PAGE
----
Examples: Pampers, Uber, and Dove

3. Abstract Names

Oreo brand name

Abstract brand names can sometimes be hard to understand, they are basically made-up words or names that a business uses to identify its brand. They can have some meaning but they aren’t words you would find in a dictionary. An abstract name consists of a set of sounds of syllables which creates a new term that hasn’t existed before.

Although these names can be developed into almost anything because they are a blank slate, it is more difficult to construct a strong brand identity around them. These names frequently fall flat because people are unable to relate to or correlate them with anything. It’s common to include a name that clarifies something to the people when introducing a new product, service, or business.

Examples: Google, Trello, and Oreo

4. Origin Names

Abercrombi & Fitch brand name

Origin brand names are typically created based on the history or foundation of a business. They can be the name of the founder, historical people that worked in the industry or business, or the place where it all started.

In addition to gratifying the morale of its owners, founder names are unquestionably simple to trademark. They can be distinctive if properly positioned, but building value requires marketing efforts unless, obviously, the founder is already well-known.

Examples: McDonald’s, DHL, and Abercrombie & Fitch

5. Acronym Names

IBM brand name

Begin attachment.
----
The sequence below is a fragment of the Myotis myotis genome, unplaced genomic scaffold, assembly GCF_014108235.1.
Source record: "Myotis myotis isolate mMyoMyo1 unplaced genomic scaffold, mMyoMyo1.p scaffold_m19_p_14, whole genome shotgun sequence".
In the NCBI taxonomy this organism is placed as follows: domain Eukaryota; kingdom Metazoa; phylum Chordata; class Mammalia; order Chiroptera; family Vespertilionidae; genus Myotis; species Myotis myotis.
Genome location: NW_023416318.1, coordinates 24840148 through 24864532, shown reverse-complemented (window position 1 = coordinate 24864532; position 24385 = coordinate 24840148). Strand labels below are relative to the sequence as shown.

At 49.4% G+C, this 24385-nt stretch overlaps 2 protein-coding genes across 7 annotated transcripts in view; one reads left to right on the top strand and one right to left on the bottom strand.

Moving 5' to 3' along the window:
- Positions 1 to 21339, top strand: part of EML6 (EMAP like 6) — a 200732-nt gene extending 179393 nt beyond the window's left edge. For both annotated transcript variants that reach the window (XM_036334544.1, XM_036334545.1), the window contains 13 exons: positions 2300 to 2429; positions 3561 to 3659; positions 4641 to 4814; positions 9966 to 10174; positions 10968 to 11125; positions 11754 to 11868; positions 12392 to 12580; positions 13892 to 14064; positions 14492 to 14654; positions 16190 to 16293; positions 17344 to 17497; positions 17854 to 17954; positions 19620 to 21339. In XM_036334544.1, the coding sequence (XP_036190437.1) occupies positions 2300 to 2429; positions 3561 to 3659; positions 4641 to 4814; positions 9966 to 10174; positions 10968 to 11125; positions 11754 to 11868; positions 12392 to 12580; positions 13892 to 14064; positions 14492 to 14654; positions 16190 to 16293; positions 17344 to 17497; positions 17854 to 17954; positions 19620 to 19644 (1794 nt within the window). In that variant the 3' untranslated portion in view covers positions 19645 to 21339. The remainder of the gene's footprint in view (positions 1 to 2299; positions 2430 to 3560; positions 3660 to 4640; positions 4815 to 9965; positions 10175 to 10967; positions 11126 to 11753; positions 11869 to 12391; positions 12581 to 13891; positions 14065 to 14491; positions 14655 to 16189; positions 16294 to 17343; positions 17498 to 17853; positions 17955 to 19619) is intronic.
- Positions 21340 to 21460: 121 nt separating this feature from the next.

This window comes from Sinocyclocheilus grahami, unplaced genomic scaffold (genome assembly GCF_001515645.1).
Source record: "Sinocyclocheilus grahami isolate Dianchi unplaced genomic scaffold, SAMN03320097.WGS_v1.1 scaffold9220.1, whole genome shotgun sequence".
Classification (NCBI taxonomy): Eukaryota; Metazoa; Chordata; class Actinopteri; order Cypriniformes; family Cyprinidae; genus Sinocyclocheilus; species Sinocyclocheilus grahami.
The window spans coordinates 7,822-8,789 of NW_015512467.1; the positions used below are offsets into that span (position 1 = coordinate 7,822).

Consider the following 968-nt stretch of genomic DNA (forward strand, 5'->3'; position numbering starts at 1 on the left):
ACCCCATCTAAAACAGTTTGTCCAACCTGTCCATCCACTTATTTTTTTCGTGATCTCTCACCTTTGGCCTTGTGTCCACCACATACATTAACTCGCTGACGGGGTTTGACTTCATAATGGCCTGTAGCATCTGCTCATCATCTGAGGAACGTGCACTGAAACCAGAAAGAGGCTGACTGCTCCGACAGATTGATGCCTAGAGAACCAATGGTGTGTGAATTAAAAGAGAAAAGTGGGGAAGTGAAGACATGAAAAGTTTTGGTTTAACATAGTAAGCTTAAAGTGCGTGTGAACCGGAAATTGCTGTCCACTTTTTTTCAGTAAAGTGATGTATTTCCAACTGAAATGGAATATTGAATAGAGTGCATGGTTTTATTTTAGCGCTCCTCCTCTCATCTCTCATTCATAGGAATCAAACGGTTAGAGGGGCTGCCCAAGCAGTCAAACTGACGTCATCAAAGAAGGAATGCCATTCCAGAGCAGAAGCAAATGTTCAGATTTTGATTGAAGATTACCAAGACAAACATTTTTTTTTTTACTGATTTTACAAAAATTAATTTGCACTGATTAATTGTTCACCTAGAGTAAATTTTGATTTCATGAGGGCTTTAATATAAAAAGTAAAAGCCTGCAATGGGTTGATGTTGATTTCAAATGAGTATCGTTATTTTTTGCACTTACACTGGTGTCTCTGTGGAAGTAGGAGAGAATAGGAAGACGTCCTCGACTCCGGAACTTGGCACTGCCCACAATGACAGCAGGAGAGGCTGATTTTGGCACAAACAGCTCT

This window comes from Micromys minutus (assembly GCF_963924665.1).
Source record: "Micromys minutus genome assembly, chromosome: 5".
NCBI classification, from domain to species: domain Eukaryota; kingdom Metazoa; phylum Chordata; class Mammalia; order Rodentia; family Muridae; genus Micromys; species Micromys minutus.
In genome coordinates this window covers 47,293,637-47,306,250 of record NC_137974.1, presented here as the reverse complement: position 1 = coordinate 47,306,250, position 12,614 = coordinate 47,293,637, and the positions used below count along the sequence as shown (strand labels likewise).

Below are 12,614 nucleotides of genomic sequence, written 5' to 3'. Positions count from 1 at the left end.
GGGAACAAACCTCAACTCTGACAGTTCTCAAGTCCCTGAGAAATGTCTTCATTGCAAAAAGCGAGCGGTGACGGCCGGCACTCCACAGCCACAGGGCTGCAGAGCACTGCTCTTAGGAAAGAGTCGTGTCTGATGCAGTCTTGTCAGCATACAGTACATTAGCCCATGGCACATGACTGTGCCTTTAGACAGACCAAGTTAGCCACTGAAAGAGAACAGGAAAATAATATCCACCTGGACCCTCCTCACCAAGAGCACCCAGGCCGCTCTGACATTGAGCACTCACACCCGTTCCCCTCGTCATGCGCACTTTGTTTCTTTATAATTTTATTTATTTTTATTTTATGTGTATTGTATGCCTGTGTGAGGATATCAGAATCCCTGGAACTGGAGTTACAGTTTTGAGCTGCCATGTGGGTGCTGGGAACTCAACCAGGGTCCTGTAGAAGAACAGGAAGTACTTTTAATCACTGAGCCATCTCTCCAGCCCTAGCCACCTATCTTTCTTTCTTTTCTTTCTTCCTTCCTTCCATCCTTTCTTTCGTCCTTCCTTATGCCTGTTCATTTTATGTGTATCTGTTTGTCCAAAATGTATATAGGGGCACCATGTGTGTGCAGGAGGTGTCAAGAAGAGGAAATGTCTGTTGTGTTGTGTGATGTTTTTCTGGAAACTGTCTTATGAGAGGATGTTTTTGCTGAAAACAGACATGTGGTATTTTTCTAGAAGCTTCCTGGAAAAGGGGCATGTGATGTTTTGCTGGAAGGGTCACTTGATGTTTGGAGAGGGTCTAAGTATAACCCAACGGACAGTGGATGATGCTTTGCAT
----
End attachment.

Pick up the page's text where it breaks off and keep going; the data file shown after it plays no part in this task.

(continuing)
While acronym names are widely used, it might be smart to avoid them. They are typically used out of necessity, a name is too long or complicated and they are made of letters and numbers to shorten the name. While they are short, the result of using the type of brand name is a bland, emotionless name.

Today’s startups would struggle to think of a compelling justification for using an acronym for their company name. Acronyms are typically difficult for audiences to remember and even more difficult to trademark.

Examples: IBM, H&M, and 3M

6. Lexical Names

Krispy Kreme Brand name

Lexical brand names rely on wordplay to make the name memorable and engaging. Puns, phrases, compound words, alliteration, misspellings, and foreign words are used to create these names. They are usually cleaver and get their impact from pairing words for linguistic effect.

These kinds of names run the danger of sounding a little too cutesy. It’s arguable that having a name that seems like a children’s book hurts corporate branding.

Just remember that there’s nothing worse than a pun that makes your eyes roll, both in branding and in everyday life.

Examples: Krispy Kreme, Dunkin’ Donuts, and Krazy Glue

7. Alphanumeric Names

Life360 brand name

A lot of times if a business has an idea for a brand name but it’s not overly unique they can add a number to stand out. Alphanumeric brand names combine letters and numbers to create a more unique name. While it might make names more unique they can seem more complicated or technical than intended or even less professional.

​​These names are typically more frequently used to identify products, notably in the automotive industry. Consider organizations like Five Guys, Forever 21, or 23andMe, for example. The founders of Forever 21 believed that the age of 21 was the most desired, thus they chose that number as the company’s name. The 23 chromosomes that the organization’s DNA testing looks at are represented by the number 23andMe.

Examples: 7Up, Life360, and SixFlags

8. Generic Names

ChapStick brand name

Generic brand names can be easy to remember, identifiable, and clearly explain what the business does. But the category of these names rarely meets the criteria of what a good brand name should do.

Although it is appealing in that it is short, memorable, and practically sums up what your company does, it is not unique, engaging, or piques interest. For example “Dog Food” might be a solid generic name for your dog products. But it’s too literal and boxes the company into one product or category.

Examples: Cars.com, Crock-pot, and Chapstick

9. Compound Names

DoorDash brand name